Land Governance in a Rapidly Changing Environment - World Bank Conference

Washington, 23-27 April 2012

The 2012 Annual World Bank Conference on Land and Poverty had record attendance, over 550 participants from over 85 countries with approximately 350 presentations. This year, the conference proper covered three full days and including side events and meetings, took up the entire week between 23rd and 27th April 2012. The venue of the Conference was, once again, the World Bank Headquarters.

Within this year’s Conference was the World Bank – FIG Joint Segment, initially called a Geospatial Workshop with the title, Spatial Enabling Governments and Societies for Sustainable Land Administration and Management. This segment has subsequently renamed as SEGS (Spatially Enabled Government and Societies) Workshop with four sessions, each with four presenters and a roundtable at the end of what was a very long day. As was mentioned in the Welcome Letter by Klaus Deininger (Lead Economist, Development Research Group, World Bank), this joint segment was aimed at “highlighting the rich experience in this area, focusing on approaches that are affordable and scalable and that can be built upon flexibly as land values and the need for greater detail increase”.

This year’s Conference was opened by Mr. Justin Lin, Senior Vice President and Chief Economist at the Bank, and the Opening Session concluded with a short video address by Former US President Bill Clinton, encouraging the participants to continue striving towards poverty eradication with various efforts and initiatives whilst addressing various issues and challenges within the Land Sector. The keynote presentation was by Prof. Paul Collier, Professor of Economics at Oxford University, United Kingdom who delivered what was to some, a rather provocative set of thinking when he expounded on large-scale agribusiness investment in Africa. He commented on the complexity within the land sector and called for courage as one work with land within various efforts and initiatives to eradicate poverty.

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Mr Justin Lin, Senior Vice President and Chief Economist, World Bank and Prof. Paul Collier, Professor of Economics, Oxford University at the Conference’s Opening Session

This joint workshop within the conference addresses various and related issues within the four sessions with the following titles –

  • Triple A land administration: from concept to implementation
  • Approaches to lower-cost land administration through spatial enablement;
  • Potential and challenges of spatial enablement of land administration; and
  • Spatial enablement to sustainably support the continuum of land rights.

This year’s conference, the joint workshop in particular, considered what was fit-for-purpose. Whilst noting that many jurisdictions requires accurate, assured and authoritative land and property information, yet there are many jurisdictions need an “initial point of entry” to building these crucial information. Hence, affordable, applicable and appropriate approaches are needed instead. When considering the resources and capacities that are required, this “initial point of entry” may well be at the opposite end of current approaches and sophistication, and even where participatory and volunteered land and property information may have a contribution.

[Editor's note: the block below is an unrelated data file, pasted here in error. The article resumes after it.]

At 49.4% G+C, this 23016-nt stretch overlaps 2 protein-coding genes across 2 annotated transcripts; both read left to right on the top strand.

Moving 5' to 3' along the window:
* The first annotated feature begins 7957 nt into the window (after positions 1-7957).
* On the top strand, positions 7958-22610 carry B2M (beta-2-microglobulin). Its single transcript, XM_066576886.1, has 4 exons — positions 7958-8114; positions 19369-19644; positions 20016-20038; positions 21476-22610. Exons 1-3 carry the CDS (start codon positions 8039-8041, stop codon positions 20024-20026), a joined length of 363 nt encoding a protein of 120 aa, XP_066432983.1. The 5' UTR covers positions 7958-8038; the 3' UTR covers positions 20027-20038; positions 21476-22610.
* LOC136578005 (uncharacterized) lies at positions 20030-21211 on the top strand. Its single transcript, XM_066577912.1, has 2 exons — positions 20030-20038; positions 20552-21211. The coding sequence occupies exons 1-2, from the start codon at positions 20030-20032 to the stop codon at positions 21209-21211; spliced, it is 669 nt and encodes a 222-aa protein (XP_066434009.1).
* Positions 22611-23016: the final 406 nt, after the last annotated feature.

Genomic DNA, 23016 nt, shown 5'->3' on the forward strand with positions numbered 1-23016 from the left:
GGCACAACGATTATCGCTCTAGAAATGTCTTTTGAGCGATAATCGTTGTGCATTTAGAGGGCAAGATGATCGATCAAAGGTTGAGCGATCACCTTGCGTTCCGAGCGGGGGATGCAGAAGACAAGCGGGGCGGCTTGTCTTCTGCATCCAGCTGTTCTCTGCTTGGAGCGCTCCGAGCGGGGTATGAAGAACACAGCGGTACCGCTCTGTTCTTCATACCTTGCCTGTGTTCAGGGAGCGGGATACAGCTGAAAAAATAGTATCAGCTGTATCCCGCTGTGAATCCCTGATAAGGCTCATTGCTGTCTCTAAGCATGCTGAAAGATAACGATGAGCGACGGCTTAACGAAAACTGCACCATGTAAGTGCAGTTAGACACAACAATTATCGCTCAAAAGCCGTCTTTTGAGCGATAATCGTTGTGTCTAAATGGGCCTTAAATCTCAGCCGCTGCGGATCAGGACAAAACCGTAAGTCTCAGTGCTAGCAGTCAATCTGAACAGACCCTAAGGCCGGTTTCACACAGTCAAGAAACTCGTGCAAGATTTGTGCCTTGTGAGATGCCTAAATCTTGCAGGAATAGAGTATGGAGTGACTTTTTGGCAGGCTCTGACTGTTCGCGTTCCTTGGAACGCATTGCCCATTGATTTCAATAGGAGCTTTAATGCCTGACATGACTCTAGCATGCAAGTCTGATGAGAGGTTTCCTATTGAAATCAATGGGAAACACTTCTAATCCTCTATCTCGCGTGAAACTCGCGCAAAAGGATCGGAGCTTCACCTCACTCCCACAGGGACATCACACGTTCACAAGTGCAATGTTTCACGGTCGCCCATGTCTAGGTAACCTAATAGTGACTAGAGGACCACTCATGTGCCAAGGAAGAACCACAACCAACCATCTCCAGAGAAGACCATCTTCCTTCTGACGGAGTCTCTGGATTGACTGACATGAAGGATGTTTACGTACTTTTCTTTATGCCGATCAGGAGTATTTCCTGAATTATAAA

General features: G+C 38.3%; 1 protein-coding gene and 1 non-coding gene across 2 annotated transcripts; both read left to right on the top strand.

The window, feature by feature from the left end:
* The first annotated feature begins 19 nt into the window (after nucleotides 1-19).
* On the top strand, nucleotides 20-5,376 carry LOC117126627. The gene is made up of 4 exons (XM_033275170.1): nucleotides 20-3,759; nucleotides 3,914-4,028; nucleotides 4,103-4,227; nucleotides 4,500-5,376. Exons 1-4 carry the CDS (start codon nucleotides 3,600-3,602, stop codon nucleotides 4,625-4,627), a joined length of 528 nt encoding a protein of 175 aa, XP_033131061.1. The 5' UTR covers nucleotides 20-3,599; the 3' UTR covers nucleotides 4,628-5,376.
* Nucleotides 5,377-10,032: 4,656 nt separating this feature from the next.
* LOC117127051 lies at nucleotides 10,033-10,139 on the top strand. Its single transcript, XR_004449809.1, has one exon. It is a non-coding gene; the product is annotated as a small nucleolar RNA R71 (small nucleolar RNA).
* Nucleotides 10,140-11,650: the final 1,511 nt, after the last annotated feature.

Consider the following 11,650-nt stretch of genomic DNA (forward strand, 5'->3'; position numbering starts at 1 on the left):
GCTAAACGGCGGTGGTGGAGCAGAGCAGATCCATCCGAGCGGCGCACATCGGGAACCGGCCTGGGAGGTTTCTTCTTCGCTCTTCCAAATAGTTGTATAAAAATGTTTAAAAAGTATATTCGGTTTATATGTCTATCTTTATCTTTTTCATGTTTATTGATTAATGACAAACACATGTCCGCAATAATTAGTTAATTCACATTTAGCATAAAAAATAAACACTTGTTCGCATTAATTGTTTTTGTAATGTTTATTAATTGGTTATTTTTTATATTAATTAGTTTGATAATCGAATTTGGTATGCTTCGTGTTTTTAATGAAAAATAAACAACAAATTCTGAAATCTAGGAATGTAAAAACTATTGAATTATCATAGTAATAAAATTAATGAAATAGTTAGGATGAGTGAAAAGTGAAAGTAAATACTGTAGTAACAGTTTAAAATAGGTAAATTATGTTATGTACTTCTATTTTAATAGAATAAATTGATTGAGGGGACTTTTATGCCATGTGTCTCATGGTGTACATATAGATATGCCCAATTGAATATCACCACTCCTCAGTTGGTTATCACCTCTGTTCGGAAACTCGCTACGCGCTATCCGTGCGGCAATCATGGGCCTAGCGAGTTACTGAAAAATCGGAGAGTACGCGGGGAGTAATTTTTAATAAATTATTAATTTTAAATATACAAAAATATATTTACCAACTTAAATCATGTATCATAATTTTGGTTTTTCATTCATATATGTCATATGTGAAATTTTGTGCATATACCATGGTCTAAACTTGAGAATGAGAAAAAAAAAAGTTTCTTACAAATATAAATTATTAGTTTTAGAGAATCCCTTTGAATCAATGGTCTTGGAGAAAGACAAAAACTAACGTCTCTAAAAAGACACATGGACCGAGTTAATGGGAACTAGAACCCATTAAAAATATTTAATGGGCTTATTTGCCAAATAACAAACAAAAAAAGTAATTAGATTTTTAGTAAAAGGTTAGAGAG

Towards the last day of the Conference, we began to hear quips such as "here in Washington this week, we have consensus that approaches need to be fit-for-purpose" and this is particularly so when issues such as spatial accuracies were brought into the equation and the discussions.

It was acknowledged that within land administration and management, there is a component that is highly technical. This technical component is where our profession has the competence. We must continue to work to ensure that our profession do not complicate further that which is already complex, rather to be looking at more affordable, applicable and appropriate approaches, taking into consideration context, scale and opportunity. In this regard, spatially enabling governments and societies not only contributes towards transparencies and better governance but also could well deliver these affordable, applicable, appropriate and fit-for-purpose approaches that will significantly benefit humanity. This was the gist of the closing presentation by the FIG President as he addressed the audience on “improving land governance on a broad basis: the professional’s role”.

Spatially enabling Governments and societies for sustainable land administration and management will require structural changes in the institutional, legislative and professional domains as well as embracing open standards, interoperability (systems, institutional and legislative), culture of collaboration and sharing, avoiding duplication such as mapping once, use many times, encourage the incorporation of volunteered information and developing platforms by locating, connecting and delivering information from difference scales, purposes and origins.

For the World Bank – FIG SEGS Workshop, presenters from amongst FIG Officers, past and present, included Prof. Stig Enemark, FIG Honorary President, Christiaan Lemmen (OIRCF), Jaap Zevenbergen (Commission 7), Robin McLaren, Juerg Kaufmann, John Whitehead. Daniel Roberge, Chair of FIG Commission 7 chaired one of the sessions whilst Prof. Stig Enemark moderated the successful roundtable with Robin McLaren as the rapporteur.

CheeHai Teo
2 May 2012

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06 June 2012